Seemingly everywhere Americans go, bad headlines abound: Life expectancy falling, with an opioid crisis plaguing the nation. Politics more divided—and divisive—than ever. But some events do bring a beacon of joy and hope amidst our tumultuous times. National School Choice Week, celebrated last Sunday through this coming Saturday, provides one such occasion.
Full disclosure: I work as a consultant to National School Choice Week. (However, the views in this article are my own, and I have not cleared them with School Choice Week officials.) While I have spent most of my professional career working on health care issues, I couldn’t ask for a better client, and not even because my colleagues are a delight to work with. I couldn’t think of a better cause to dedicate my energies to than helping students, many from disadvantaged backgrounds, seek a better education—and a better future.
At a National School Choice Week event at the U.S. Capitol last week, I saw many such students on display. In the corner of the vast hall stood a young female, being interviewed by a reporter about her experiences with school choice. She spoke eloquently about how she found school more engaging and her grades improved, thanks to school choice.
Her comments resonated deeply with me. While I work as an analyst, I consider myself first and foremost a teacher—whether explaining the nuances of health care policy, game show history, stock car racing, or some other arcane topic.
I benefited from years of quality education in my youth. Twelve years of Catholic education gave me strong moral values, along with indispensable writing skills I’ve used every day of my working life. My undergraduate professors at The American University taught me about how Washington works (or doesn’t), challenged me to broaden my horizons, and opened new doors for me. Then, living and studying overseas for a year at the University of London, thanks to a fellowship my professors at American helped me to win, opened new worlds.
Nearly a decade ago, I had the privilege of returning to the classroom, this time as a teacher, by creating and teaching a health-care colloquium at American. I viewed it as an opportunity to “pay it forward” by providing to the next generation the same care and dedication that my faculty mentors had so willingly given to me.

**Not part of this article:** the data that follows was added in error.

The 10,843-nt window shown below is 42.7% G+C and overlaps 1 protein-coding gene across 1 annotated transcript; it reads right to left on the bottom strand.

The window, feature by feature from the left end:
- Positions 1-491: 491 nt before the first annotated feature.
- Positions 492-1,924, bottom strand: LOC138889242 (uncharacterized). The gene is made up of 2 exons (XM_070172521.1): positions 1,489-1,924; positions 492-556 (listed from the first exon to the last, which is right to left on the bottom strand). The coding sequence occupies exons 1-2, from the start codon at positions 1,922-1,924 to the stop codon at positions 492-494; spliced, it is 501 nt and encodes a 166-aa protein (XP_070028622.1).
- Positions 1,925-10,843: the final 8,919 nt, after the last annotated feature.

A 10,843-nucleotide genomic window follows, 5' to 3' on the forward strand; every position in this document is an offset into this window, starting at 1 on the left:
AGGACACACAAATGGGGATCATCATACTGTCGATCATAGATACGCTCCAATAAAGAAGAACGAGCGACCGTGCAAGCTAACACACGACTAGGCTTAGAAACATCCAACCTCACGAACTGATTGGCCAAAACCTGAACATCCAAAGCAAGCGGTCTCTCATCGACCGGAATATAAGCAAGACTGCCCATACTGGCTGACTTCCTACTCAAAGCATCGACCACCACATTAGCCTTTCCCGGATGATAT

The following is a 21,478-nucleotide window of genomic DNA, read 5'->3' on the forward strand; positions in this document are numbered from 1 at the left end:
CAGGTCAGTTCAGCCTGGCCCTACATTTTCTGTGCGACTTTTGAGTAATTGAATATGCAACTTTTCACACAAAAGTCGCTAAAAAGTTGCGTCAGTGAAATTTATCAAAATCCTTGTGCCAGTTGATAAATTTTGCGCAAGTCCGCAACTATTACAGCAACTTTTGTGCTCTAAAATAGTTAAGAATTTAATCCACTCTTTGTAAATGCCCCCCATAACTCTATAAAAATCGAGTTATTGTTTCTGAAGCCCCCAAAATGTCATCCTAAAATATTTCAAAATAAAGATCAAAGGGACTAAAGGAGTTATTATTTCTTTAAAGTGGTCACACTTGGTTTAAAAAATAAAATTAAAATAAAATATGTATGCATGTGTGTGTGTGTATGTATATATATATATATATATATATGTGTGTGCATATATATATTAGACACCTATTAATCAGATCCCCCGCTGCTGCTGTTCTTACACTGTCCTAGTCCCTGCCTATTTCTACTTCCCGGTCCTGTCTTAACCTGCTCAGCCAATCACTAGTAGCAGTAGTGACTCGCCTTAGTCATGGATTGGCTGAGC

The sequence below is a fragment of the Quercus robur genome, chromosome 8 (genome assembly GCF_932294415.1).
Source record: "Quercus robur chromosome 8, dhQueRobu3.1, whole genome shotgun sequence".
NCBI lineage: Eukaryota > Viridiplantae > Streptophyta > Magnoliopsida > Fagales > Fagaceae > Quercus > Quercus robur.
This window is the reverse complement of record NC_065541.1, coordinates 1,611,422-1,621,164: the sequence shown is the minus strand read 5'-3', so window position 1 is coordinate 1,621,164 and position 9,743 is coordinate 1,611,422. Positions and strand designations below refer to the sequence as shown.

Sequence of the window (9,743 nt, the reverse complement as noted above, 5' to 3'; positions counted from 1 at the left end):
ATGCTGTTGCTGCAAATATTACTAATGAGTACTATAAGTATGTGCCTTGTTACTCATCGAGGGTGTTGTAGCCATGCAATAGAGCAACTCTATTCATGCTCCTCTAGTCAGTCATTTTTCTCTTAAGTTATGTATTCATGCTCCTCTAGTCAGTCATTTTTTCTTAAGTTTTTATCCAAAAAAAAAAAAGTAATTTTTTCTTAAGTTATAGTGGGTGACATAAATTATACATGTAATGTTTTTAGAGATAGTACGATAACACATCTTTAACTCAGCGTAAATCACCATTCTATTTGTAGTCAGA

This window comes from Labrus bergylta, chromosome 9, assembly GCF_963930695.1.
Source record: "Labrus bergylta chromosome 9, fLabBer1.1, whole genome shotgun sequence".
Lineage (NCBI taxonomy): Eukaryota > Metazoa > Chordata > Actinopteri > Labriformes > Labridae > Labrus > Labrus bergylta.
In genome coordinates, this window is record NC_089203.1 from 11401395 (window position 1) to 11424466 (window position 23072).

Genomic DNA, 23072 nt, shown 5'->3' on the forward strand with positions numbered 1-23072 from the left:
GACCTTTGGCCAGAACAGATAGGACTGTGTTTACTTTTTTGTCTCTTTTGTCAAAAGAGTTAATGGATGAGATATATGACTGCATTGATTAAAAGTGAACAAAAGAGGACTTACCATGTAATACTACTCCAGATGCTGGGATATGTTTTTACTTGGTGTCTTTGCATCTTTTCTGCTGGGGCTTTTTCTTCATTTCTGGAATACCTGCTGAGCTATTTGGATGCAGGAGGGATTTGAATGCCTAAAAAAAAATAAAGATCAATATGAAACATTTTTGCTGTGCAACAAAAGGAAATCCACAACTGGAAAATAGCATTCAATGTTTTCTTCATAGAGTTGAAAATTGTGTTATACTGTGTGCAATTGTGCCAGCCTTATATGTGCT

National School Choice Week provides much the same opportunity, albeit in a slightly different form. For everyone who had a teacher who just wouldn’t give up on you, no matter how hard you struggled, or the professor who inspired your career choice, or the instructor who served as a mentor and surrogate parent, National School Choice Week provides the perfect chance for Americans to “pay it forward” by supporting the gift of a quality education for all American children.
My time in the classroom has deepened my understanding of teachers’ massive impact on children’s lives. Getting an e-mail from a former student, or a message of thanks from that student’s parents at commencement telling me how I influenced her career choice, or improved his writing skills, or offered important career advice, never fails to bring a tearful gleam to my eye. Those moments reinforce the mantra of that fateful teacher-turned-astronaut Christa McAuliffe: “I touch the future—I teach.”
National School Choice Week seeks to harness millions of those moments—the priceless gifts and opportunities that school choice has provided to current students—with a goal of extending them to every American parent and every American child. I can think of fewer causes more noble, or indeed more American.
Mr. Jacobs is founder and CEO of Juniper Research Group, a policy consulting firm. He is on Twitter: @chrisjacobsHC.